A bank can theoretically design an ETN around any index, even if it is an index that isn't easily investable. The bank is just promising to pay the ETN holder based on the theoretical performance of the index. The bank doesn't have to actually invest in that index. This flexibility means that they can design an ETN around something that isn't easily investible.
3. A leveraged ETN can pay leveraged dividends based on the dividends of the underlying index.
Leveraged ETFs can't pay dividends based on the dividends of the underlying index -- it just doesn't work. But a bank can build an ETN around virtually anything, if they can design a way to make money on it. So UBS and Credit Suisse invented a way to build leveraged ETNs that pay leveraged dividends based on the dividends of the underlying index, creating a special class of leveraged high dividend ETNs with extremely high dividend yields. It is unclear how the banks generate enough income to afford to pay out these high dividends, but they must be using leverage and derivatives trading to make it work.
4. ETNs are suited for investing in MLPs
An investor in a master limited partnership, or MLP, is presented with a more difficult tax situation than normal, because the investor is treated as a limited partner, and has to report on his or her income tax return every year his or her share of the partnership's profit or loss. At the end of the year, investors are issued a tax form K-1, which many investors are not used to. So it has always been a little complicated for an ETF to invest in MLPs. An ETN that is linked to an MLP index avoids this complicated tax situation, because an ETN doesn't invest in an MLP, so the same tax situation doesn't apply. So ETNs related to MLPs are fairly popular - there are currently 17 ETNs that track MLP indexes.
1. You have to trust the bank that issued the ETN.
Since ETNs are unsecured debt instruments issued by the bank, ETNs face some level of credit risk. This means that if the issuing bank, such as UBS or JP Morgan, were to go bankrupt, investors may not receive their full investment back, if anything at all. Remember, unlike an ETF which actually owns some type of underlying asset, an ETN doesn't actually own anything. The bank doesn't set aside any assets into a trust, or otherwise segregate assets related to the ETNs.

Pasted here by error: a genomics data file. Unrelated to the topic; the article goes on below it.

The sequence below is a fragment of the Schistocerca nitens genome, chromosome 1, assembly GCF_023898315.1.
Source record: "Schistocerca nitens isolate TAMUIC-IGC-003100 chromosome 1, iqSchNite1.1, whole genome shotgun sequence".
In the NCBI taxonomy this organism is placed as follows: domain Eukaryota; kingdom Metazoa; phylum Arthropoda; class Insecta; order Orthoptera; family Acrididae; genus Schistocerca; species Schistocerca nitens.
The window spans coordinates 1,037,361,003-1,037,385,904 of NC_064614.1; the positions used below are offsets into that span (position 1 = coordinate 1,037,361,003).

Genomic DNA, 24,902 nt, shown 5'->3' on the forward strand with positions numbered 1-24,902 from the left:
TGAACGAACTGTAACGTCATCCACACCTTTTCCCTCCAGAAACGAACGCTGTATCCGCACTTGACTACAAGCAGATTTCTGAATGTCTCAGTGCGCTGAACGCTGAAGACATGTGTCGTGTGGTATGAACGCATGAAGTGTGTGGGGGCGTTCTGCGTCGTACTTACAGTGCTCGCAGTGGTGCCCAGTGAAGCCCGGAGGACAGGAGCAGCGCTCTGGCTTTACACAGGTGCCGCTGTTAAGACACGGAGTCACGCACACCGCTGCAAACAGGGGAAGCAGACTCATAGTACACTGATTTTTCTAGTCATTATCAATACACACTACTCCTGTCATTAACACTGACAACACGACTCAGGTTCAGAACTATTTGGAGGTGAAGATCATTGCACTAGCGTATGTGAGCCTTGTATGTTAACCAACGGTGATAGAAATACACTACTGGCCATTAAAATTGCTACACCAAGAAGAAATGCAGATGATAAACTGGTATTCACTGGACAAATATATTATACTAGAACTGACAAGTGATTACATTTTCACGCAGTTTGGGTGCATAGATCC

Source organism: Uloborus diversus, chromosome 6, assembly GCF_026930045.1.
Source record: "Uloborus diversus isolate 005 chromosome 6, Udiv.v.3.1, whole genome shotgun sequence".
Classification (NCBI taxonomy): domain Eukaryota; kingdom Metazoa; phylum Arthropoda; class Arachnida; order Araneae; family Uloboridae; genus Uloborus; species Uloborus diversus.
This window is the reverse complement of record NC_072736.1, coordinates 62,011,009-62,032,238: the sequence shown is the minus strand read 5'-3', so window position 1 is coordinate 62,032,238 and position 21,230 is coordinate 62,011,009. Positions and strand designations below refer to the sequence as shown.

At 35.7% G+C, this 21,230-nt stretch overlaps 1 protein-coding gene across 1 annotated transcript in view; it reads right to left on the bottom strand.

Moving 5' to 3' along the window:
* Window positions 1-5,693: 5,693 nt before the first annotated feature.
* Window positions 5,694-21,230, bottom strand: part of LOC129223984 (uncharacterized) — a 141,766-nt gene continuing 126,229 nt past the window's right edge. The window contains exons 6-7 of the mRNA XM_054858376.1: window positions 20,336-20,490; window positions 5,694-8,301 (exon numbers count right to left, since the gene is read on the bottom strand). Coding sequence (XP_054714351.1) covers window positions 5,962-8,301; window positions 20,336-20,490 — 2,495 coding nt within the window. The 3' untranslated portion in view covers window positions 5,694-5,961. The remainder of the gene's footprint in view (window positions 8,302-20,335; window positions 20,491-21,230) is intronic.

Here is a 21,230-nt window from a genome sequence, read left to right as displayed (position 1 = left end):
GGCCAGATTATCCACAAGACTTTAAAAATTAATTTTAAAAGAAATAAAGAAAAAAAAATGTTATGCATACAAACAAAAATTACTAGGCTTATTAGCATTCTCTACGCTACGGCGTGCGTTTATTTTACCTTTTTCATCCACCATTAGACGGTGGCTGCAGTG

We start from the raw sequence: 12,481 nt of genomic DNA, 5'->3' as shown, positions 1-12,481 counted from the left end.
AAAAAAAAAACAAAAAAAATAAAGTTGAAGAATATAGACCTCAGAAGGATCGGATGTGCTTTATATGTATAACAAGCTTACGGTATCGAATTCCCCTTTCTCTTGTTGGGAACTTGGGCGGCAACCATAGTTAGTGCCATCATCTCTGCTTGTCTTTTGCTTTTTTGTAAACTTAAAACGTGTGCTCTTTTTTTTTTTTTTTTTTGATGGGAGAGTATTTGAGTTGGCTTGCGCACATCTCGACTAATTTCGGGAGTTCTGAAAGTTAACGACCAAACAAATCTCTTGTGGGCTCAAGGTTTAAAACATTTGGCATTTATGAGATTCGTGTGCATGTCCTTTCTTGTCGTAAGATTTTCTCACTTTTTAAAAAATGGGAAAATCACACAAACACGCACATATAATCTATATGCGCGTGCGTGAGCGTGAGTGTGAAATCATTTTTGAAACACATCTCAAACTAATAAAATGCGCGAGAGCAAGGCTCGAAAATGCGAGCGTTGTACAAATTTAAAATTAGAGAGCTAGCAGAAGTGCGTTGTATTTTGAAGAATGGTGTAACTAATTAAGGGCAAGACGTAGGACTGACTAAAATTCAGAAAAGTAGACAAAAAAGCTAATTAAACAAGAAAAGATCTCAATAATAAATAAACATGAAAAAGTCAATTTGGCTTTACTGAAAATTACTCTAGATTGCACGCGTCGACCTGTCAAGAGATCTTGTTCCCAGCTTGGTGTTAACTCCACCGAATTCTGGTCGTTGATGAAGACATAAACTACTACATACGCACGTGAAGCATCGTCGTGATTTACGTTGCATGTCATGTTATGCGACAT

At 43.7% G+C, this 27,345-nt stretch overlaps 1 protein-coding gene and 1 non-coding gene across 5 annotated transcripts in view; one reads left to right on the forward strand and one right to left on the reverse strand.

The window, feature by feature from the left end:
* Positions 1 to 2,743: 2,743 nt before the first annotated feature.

In February of 2008, Lehman Brothers had just entered the ETN business by issuing three notes under the Opta name. One was tied to listed private equity companies, and the other two were tied to commodities. Thankfully, none of the funds had gathered any meaningful assets by the time Lehman Brothers went bankrupt just seven months later, in September 2008. However, any investors who did hold shares of these ETNs when Lehman Brothers went bankrupt ended up waiting in bankruptcy court with everyone else who'd loaned money to the firm, hoping to get a few cents on the dollar for their investment. Investors eventually recovered just 9 percent of their ETNs.
A similar fate almost hit investors in Bear Stearns’ ETNs. Fortunately for them, J.P. Morgan honored all Bear Stearns debt obligations when J.P. Morgan acquired Bear Sterns.
2. The bank may decide to terminate the ETN.
Because ETNs are debt, they have a maturity date - usually about 30 years after the issuing date - when the note's principal is then paid out to investors. But, the bank generally has the right to terminate the ETN at it's own discretion. However, keep in mind that the issuer of an ETF can also terminate an ETF at anytime.
3. The bank may decide to stop issuing new shares of the ETN.